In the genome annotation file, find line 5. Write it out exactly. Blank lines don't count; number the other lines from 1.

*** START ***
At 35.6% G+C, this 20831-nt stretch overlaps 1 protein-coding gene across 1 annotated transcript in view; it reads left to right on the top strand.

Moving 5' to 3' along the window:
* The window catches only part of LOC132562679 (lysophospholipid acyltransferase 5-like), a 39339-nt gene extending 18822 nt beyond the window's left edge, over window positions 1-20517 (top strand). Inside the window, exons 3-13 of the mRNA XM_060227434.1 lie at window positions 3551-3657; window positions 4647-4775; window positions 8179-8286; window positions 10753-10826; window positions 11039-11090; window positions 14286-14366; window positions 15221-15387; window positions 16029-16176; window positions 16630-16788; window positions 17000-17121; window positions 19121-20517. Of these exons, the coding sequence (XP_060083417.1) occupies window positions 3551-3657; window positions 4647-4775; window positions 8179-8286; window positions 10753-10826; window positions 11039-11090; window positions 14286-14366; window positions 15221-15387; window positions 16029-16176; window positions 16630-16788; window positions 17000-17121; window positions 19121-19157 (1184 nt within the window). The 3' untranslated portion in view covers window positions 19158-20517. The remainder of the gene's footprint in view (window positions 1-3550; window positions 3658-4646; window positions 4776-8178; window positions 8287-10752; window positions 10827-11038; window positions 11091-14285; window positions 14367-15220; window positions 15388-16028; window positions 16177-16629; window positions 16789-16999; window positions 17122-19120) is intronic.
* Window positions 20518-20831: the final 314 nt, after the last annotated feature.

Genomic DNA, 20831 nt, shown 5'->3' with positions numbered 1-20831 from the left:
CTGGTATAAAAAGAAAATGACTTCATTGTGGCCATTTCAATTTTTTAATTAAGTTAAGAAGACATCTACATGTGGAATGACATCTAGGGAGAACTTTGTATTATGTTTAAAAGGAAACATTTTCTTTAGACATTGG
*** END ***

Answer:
Genomic DNA, 20831 nt, shown 5'->3' with positions numbered 1-20831 from the left: